What keeps young architects interested in practice?
Amidst a wealth of alternative career paths, firms need to offer more than just a job
During a panel discussion with the leaders of the American Institute of Architecture Students at AIA Convention 2016, a question was posed from the dais:
"Has anyone considered quitting?"
Perhaps surprisingly, more than a few hands in the audience went up. And as the topic pivoted to a broader conversation on finding your place in architecture, the follow-up question that hung in the air was "Why?"
It's no secret that architecture school is rigorous, not every student becomes a practicing architect, and those who do practice find the path to licensure a long and winding one. But what is it that leads young architects to consider alternative professional avenues?
"Unlike some other high-level professions, architectural training allows for many different career paths," says Danielle Mitchell, Assoc. AIA, 2015-2016 president of the American Institute of Architecture Students (AIAS). "Design thinking and problem-solving skills are applicable in countless ways."
Sometimes those paths come in shapes and sizes you may not expect. The mayor of Salisbury, Maryland is Jacob Day, Assoc. AIA, a former president of AIAS and Richard Upjohn Fellow. All across the world, you'll find architecture school graduates in urban planning, public service, community development, and a bevy of other fields that take advantage of the thought processes drilled into their brains at a young age. Now, perhaps more than ever, the options—and market demands—for a design-centric mind are ample.
Setting your sights high
The AIAS panel—hosted by Mitchell and Joel Pominville, Assoc. AIA, 2015-2016 AIAS Vice President—examined the future of the profession and touched on the general advantages that make a young architect at home, including a good mentor, a strong onboarding program, and the value of listening instead of simply hearing. But what happens when getting hired is only part of the puzzle?
For many, getting a foot in the architecture door is victory enough. But an improved economy means strong applicants can afford to be picky about their first firm. Specific opportunities that stand out, and chances to spread roots in different areas of the profession, are tantamount to success for both employer and employee.
"I spoke with a young Convention attendee after the panel who shared that her firm, a decently sized one, is allowing her to start looking into community development possibilities," Pominville says. "She may not even realize it, but she's going to be the founder or the manager of an in-firm initiative eventually, all while pursuing architecture."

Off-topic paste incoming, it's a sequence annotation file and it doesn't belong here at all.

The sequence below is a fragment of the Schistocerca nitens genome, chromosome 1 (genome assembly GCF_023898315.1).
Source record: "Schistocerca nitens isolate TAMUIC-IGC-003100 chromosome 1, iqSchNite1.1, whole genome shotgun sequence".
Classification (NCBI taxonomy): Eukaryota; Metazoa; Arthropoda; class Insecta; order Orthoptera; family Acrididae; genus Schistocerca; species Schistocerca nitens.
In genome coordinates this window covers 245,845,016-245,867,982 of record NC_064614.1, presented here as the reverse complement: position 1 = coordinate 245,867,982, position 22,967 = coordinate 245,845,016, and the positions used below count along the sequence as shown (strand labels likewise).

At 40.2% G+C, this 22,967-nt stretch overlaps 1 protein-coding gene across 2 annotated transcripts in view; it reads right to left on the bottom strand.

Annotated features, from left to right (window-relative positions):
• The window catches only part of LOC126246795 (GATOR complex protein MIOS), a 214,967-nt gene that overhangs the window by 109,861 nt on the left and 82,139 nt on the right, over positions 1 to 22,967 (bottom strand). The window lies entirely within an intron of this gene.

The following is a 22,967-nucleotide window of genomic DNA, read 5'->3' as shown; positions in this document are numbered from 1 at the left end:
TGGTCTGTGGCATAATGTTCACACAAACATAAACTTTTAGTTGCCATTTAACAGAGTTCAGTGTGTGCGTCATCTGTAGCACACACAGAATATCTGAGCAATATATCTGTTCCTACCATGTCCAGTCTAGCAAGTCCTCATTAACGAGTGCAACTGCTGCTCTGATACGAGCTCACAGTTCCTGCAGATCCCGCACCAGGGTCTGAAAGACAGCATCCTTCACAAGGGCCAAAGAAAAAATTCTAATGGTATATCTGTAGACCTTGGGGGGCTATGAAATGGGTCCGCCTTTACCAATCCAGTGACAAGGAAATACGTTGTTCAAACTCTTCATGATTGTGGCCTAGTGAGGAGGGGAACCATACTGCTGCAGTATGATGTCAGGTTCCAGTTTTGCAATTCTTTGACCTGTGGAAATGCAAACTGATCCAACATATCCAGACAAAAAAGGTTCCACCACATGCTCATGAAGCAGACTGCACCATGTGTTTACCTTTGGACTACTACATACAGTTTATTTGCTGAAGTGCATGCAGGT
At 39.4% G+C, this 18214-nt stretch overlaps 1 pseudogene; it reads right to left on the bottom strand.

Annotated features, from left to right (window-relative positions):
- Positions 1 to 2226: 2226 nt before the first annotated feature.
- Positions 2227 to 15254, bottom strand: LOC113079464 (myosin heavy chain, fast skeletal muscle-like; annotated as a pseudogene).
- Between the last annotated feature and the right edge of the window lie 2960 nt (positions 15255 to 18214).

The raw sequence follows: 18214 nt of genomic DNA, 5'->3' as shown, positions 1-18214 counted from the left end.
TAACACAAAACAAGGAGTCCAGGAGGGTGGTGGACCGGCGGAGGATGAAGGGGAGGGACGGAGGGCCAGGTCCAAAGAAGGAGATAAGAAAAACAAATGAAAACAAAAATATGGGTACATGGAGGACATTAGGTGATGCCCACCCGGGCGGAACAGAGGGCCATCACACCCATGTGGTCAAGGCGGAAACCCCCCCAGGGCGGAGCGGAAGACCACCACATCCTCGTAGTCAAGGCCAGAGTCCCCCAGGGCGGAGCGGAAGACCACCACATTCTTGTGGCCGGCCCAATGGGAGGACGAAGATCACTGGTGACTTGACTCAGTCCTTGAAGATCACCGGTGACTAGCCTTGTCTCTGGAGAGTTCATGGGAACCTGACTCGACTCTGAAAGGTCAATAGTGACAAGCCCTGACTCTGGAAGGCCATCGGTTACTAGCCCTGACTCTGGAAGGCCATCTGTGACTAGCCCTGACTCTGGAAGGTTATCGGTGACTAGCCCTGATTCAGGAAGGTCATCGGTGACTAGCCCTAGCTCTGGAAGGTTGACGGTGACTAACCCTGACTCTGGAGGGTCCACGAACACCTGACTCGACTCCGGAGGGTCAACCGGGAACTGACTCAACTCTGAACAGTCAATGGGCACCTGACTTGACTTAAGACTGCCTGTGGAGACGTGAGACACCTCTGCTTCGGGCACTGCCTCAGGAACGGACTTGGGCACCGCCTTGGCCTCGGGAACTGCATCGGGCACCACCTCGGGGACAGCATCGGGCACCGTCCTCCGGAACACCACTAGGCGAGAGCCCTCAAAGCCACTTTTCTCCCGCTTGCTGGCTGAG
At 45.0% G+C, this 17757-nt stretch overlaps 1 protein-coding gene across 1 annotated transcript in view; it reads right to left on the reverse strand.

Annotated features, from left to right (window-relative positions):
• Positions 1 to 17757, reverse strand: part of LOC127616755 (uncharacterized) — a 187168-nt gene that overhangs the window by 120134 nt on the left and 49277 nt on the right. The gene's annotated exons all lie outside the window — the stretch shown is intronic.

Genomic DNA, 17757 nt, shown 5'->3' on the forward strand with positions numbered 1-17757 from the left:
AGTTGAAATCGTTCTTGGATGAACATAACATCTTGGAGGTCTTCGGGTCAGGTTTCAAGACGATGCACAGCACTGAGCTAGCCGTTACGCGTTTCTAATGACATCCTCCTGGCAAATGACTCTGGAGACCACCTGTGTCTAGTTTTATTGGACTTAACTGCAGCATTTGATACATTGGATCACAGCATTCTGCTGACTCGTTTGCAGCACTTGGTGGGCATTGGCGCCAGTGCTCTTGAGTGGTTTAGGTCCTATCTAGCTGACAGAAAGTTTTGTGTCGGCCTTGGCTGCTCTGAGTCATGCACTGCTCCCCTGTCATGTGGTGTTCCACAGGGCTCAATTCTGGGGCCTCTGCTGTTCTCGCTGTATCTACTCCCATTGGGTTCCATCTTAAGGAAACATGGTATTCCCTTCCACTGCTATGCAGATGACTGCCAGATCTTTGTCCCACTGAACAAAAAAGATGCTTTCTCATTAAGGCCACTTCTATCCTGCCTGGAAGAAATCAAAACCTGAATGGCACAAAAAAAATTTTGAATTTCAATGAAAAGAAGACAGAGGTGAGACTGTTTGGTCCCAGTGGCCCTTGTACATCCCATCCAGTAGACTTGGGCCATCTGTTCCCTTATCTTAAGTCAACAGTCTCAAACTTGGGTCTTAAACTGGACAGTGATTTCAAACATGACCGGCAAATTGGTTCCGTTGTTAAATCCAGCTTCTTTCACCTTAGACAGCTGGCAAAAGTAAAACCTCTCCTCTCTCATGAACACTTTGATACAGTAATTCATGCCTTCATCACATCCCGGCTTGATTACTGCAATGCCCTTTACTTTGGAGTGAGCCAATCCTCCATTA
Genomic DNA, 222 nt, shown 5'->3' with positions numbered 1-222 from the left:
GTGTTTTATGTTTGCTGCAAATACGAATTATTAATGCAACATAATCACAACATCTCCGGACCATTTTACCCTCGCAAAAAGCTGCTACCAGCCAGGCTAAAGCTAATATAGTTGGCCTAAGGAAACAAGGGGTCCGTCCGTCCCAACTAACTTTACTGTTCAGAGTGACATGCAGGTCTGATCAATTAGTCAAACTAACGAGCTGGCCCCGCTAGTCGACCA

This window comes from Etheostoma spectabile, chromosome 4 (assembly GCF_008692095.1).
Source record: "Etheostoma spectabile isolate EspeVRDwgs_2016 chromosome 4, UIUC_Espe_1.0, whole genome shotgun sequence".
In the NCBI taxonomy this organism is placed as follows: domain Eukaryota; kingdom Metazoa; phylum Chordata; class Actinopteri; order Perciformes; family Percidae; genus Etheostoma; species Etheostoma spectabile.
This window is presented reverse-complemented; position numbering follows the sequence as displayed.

Of course, that's a luxury not everyone can afford. Smaller firms, in particular, have to focus on the daily trials and tribulations that all small businesses face, with less time for the specific ambitions of their young employees. But there's also a level of flexibility with a small firm, an ability to adapt at a speed that larger operations can't achieve.
Rachel Martinelli, Assoc. AIA, can vouch for that. While getting her M.Arch. at the University of Southern California, she encountered more than a few learning moments that she credits to the intimacy of a smaller staff.
"I interned at a small firm with three full-time employees," she says, "and they provided opportunities, including meeting with clients and the city, that, frankly, some of my graduated-and-employed friends weren't getting."
And she's continued down that path during her nine months at Price Architects in Los Angeles, another small firm that's big on both experience and elasticity.
"Price has really embraced working virtually," she says, so much so that their 5,000-square-foot office in LA often houses only a handful of employees. Through Skype and screen-sharing—along with weekly face-to-face meetings—they've taken on employees from throughout California and kept up with the telecommuting trend that others in architecture haven’t quite figured out.
"I'm the youngest by 20 years," she added, "but having that gap has been great. They have the time—and the answers—for so many of my questions. I know people at larger firms who aren't in the same boat."
Those memorable moments
When it comes to work as a creative outlet, sometimes it can help to look outside the office. During his entry-level days in Vermont, Pominville found additional stimulation as a local theater's volunteer set designer. But he also looked back quite fondly on the time his bosses let him throw a Presidential Panini Party on Presidents Day, and when his coworker—a skilled woodworker—was allotted a portion of the overtime budget to build new desks and furniture for the office.
"It's that level of agility that you remember," he says, "and recognizing the importance of little gestures."
Being young and uncertain about your future isn't a new feeling; what is new is having social media platforms to collaborate on, blog posts from similarly concerned cohorts to consume, and discussion groups aimed at alleviating any arising tension. But more than anything, it's about asking the profession to evolve along with the rest of the world and provide opportunities for the architecture-hungry to contribute and unlock their best selves.
"We talk about quitting, we talk about all these negative things," Mitchell says, "but at the end of the day, we all love architecture. So what keeps us in? Partly a love for design; partly this sense of optimism that you have to have. To be an architect, you have to be willing to imagine the best."
Steve Cimino is the digital content manager at the AIA.
H. Armstrong Roberts